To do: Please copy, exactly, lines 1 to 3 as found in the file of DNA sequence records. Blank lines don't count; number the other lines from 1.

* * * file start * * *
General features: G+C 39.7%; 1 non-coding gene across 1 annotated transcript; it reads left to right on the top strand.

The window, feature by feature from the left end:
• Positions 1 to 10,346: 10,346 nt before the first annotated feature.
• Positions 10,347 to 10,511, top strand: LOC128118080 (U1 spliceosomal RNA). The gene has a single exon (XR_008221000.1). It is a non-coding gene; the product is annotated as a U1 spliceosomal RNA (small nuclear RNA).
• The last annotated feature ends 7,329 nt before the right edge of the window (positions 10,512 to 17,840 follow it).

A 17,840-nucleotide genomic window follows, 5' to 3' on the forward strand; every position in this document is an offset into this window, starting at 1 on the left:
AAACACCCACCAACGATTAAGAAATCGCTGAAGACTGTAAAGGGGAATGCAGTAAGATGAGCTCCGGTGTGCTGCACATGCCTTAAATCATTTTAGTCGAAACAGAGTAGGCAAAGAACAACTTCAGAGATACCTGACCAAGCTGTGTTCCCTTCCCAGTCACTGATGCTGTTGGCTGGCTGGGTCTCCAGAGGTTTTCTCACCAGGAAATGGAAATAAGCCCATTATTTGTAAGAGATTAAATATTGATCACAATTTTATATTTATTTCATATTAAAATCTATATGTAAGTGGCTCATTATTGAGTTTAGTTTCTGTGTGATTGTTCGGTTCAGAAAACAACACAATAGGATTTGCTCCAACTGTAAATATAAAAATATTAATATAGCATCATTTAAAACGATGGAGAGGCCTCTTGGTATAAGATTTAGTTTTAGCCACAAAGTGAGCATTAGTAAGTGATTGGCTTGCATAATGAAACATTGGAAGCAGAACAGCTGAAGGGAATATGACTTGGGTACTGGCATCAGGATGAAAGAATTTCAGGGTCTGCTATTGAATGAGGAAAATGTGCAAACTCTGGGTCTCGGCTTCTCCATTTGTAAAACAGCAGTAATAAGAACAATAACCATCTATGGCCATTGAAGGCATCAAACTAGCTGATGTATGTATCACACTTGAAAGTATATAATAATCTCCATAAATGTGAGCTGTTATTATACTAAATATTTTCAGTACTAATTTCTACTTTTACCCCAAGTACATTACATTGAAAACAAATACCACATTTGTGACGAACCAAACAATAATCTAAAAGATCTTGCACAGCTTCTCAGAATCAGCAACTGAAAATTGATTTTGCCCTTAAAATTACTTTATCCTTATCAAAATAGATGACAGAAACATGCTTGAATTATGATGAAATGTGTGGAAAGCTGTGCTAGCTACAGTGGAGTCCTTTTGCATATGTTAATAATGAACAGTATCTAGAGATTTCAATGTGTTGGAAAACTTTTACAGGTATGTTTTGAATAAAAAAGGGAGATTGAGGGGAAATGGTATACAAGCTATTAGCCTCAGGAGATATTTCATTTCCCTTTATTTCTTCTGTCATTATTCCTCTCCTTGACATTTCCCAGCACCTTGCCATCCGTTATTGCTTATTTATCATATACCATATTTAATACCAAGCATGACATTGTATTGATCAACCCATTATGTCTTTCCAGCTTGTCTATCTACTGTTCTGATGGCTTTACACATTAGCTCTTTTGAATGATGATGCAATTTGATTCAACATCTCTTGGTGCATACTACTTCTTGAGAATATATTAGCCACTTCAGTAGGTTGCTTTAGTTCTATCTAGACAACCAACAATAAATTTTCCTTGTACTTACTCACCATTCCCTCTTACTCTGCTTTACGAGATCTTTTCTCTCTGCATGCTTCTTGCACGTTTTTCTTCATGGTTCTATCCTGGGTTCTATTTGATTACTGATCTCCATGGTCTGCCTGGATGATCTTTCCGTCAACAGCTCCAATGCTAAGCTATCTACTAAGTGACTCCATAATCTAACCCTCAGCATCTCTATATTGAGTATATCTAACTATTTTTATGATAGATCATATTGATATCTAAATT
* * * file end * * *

General features: G+C 39.7%; 1 non-coding gene across 1 annotated transcript; it reads left to right on the top strand.

The window, feature by feature from the left end:
• Positions 1 to 10,346: 10,346 nt before the first annotated feature.